Although this ‘smelly cow’ in magnetic letter is slightly funny in itself, it’s not what made me excited enough to spend this Saturday morning on writing this very post. (And I hope that at least one or two of you will find my ramblings interesting enough to carry you through to the final part of this story. Actually, that’s pretty much where we are now, at the beginning of the final chapter:)

As you already know, yesterday morning I woke up with a headache. I had breakfast and strong coffee, hoping that would chase the pain away. Alas, it didn’t, so I took two paracetamols and tried to get on with the day. Annoyingly, the tablets didn’t seem to have that great an effect this time, an by the afternoon I was also feeling cold and a bit nauseous. So, a migraine maybe, or the start of a flu..? As Penguin had woken up ridiculously early (again, thanks for that kiddo), I thought he MIGHT just be up for chilling on the bed for a bit, with books and screens or frankly anything to just let me lie down next to him and relax for a while. And MAYBE, if I was super lucky he might even decide on a nap!

Haha, nope. Of course not, he was bouncing up and down on the bed, twisting and twirling, and then up and about and eager to go back downstairs. Fine. I brought a duvet down with me and laid down on the sofa, and let Penguin take charge of the dvd player. He also had all his usual things at hand, like his beads, play dough, magnetic letters, pens etc, to keep himself occupied with. And I did manage to relax, and my headache and other symptoms started to fade, thankfully.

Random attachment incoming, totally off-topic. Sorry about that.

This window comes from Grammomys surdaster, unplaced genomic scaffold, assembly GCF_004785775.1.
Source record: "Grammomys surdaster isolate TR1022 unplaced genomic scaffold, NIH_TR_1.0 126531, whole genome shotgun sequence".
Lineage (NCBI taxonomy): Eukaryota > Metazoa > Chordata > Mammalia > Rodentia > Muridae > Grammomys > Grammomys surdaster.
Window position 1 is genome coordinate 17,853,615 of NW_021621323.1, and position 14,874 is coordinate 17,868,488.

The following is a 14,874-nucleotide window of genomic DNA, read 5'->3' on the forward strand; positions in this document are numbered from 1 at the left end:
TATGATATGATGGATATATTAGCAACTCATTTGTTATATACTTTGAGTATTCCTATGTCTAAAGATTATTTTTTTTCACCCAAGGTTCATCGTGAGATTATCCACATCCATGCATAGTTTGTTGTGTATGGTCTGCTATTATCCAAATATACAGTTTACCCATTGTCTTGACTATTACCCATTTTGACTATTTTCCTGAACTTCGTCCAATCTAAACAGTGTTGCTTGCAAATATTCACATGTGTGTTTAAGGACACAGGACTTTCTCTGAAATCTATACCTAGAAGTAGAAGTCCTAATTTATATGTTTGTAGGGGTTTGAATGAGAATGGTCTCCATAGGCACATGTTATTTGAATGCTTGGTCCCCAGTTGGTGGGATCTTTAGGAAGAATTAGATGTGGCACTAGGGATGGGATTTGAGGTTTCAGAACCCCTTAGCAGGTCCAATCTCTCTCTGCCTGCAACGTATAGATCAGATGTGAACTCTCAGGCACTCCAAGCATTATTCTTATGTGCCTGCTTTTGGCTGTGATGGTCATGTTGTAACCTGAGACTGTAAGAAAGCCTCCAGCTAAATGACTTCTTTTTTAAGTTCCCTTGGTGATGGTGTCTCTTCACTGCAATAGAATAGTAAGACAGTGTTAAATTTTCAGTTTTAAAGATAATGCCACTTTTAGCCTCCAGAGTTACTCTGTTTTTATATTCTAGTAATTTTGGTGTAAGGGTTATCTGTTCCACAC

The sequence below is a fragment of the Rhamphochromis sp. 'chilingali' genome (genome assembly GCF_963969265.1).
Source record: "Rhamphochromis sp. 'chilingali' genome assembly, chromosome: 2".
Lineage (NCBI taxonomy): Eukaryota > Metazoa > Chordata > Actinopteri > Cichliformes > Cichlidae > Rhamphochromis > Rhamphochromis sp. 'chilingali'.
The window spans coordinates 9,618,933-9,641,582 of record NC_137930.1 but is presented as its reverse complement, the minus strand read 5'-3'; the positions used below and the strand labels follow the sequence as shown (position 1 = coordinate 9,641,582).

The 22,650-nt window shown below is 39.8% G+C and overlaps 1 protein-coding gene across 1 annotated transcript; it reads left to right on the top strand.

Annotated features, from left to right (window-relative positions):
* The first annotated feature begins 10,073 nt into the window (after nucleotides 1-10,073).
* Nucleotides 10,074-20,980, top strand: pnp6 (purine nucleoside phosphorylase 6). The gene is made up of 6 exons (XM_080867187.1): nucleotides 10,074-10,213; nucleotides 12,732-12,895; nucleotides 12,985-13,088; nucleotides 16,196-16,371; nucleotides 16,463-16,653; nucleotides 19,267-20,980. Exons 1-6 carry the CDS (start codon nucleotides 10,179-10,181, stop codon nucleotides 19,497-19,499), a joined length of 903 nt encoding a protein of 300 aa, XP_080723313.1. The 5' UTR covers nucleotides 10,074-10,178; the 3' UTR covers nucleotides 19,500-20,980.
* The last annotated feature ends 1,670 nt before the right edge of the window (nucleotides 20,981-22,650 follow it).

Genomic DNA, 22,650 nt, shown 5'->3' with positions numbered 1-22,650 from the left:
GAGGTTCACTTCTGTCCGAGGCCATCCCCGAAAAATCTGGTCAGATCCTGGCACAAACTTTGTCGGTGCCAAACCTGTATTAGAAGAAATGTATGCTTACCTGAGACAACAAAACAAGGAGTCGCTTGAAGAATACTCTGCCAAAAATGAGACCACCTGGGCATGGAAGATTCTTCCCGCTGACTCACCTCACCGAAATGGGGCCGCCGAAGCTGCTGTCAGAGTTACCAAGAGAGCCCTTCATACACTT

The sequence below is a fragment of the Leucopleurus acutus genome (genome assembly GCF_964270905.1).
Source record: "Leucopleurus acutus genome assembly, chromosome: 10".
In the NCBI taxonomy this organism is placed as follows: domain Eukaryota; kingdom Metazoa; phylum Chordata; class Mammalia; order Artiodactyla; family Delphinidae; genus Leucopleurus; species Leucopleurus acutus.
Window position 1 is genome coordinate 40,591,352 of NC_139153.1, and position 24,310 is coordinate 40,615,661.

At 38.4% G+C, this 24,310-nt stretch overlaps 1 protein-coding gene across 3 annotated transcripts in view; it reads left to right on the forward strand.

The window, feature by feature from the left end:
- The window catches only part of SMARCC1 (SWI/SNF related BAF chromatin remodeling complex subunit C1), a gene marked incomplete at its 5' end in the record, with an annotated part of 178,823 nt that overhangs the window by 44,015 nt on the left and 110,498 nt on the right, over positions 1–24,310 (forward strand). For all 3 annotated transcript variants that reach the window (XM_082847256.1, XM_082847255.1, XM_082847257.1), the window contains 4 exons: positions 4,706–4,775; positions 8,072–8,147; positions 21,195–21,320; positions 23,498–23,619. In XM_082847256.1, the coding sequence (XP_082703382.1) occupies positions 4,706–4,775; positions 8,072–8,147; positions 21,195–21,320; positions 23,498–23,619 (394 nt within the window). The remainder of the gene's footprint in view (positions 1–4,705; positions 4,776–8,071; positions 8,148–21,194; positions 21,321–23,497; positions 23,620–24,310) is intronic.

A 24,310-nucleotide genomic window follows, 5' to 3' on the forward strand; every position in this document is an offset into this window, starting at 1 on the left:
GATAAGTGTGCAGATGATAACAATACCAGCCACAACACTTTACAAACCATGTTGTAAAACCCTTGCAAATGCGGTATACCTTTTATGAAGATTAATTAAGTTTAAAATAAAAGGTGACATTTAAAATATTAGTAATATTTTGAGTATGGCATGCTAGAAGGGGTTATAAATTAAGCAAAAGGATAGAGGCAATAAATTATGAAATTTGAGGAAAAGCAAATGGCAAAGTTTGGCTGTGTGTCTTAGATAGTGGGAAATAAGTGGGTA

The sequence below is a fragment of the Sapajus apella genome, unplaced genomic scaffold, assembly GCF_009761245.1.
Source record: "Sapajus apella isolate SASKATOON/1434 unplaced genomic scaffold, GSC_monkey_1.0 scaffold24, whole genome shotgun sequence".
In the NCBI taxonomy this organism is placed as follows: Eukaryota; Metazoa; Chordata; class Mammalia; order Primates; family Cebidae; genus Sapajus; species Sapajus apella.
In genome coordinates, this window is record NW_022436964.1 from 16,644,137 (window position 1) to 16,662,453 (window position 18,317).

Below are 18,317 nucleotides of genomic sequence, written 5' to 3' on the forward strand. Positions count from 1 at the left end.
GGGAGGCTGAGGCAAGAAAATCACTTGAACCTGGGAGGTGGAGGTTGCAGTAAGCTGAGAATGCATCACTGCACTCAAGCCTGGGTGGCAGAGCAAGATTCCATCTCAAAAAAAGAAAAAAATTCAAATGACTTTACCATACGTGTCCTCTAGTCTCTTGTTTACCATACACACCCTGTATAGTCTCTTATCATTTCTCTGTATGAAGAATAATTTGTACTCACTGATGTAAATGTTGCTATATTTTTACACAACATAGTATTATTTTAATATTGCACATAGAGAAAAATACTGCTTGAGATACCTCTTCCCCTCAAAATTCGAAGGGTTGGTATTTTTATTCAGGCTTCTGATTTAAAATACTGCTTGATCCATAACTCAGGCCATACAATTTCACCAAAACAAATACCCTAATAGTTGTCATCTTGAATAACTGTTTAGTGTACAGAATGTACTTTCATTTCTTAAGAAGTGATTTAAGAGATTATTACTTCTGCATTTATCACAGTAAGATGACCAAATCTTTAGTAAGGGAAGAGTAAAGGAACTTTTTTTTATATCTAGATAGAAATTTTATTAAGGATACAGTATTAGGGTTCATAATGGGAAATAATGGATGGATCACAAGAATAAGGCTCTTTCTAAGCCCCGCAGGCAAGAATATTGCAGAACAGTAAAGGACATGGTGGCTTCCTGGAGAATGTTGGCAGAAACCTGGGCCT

Even though I’m relaxing, I’m constantly paying attention to what Penguin is up to. Although he’s just turned 11 (time flies!), he definitely still needs an adults supervision. He will chew on pretty much whatever takes his fancy, and generally doesn’t consider possible dangers (such as choking, getting burnt, or eating something harmful, etc). So I keep an eye on him, and as I’m laying there on the sofa I watch him walking over to the other end of the room, and sitting down on the floor,  next to his pen holder. He grabs a pen, takes the lid off it and starts to draw… on the floor. I feel my neck tensening and the headache signalling that it’s ready for a comeback.